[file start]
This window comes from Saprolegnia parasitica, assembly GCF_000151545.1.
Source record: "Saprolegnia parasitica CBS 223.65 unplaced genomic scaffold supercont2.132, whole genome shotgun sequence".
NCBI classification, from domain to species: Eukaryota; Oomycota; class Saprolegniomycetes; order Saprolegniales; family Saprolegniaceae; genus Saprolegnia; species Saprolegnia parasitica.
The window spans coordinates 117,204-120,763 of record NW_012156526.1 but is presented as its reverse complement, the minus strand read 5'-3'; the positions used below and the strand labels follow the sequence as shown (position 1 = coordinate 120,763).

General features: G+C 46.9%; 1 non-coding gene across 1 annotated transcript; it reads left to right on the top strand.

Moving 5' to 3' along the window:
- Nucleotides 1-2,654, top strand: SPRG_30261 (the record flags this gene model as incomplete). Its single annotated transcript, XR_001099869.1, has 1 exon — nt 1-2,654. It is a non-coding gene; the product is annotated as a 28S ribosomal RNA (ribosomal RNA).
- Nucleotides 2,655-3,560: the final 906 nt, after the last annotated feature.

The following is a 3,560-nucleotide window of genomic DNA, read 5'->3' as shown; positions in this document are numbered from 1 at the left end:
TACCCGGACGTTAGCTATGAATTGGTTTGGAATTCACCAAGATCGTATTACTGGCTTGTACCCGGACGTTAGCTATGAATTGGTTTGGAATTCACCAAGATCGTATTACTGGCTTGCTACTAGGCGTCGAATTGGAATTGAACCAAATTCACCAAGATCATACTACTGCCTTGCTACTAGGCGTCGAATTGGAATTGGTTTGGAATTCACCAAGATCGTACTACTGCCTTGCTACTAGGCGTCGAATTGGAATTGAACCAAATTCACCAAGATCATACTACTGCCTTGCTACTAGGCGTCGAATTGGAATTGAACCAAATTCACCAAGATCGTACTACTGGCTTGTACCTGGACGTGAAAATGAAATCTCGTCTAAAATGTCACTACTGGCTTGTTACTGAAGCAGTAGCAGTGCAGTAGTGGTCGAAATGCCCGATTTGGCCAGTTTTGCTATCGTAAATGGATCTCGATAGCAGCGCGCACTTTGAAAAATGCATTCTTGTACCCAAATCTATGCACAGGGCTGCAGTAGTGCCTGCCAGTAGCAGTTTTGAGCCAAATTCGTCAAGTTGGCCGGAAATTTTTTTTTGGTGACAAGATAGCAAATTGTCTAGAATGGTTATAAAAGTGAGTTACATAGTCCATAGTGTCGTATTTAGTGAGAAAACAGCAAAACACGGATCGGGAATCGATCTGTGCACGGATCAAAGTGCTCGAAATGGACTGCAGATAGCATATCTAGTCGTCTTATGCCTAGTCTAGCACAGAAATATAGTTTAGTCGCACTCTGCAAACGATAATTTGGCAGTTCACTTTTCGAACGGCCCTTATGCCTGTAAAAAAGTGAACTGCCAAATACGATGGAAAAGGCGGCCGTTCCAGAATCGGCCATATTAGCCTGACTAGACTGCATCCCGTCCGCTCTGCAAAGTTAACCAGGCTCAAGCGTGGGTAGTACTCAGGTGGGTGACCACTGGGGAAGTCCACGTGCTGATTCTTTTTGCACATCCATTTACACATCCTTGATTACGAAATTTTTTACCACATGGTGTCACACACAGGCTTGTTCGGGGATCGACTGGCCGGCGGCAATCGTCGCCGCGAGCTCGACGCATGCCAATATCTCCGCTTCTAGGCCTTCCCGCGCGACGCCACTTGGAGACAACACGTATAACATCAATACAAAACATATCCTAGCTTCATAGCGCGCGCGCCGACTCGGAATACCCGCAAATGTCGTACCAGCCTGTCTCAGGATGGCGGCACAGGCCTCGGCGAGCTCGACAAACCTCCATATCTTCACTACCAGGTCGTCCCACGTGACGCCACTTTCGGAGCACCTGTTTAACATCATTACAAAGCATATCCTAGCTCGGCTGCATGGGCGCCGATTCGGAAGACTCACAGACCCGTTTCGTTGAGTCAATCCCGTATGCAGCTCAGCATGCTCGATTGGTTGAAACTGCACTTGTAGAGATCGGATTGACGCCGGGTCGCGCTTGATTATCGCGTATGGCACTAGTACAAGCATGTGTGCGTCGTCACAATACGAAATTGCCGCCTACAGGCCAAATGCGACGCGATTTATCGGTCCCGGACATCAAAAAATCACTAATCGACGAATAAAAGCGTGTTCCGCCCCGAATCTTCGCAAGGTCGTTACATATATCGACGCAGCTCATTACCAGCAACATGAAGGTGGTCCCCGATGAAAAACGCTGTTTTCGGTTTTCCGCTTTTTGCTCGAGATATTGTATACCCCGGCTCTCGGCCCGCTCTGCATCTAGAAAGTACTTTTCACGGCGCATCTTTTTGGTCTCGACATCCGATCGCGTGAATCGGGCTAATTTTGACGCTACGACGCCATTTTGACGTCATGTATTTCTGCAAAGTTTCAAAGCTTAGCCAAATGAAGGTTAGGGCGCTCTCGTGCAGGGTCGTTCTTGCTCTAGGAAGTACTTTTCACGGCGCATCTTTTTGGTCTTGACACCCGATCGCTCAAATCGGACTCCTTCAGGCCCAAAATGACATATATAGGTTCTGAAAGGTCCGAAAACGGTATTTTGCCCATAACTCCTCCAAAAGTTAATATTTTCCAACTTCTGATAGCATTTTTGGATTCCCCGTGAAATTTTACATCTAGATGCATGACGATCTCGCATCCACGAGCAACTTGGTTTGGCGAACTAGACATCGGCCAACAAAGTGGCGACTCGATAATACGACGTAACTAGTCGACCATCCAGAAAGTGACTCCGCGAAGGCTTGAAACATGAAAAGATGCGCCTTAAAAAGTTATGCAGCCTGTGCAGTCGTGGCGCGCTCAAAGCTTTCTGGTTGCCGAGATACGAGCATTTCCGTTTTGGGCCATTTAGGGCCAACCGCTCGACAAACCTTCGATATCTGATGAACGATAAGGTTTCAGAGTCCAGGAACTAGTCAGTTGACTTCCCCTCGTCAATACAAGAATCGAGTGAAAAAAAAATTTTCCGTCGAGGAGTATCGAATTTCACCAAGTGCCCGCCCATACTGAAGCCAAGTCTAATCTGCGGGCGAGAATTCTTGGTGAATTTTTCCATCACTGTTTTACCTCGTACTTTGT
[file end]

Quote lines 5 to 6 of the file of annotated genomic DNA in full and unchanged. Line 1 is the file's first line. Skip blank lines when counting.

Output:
General features: G+C 46.9%; 1 non-coding gene across 1 annotated transcript; it reads left to right on the top strand.

Moving 5' to 3' along the window: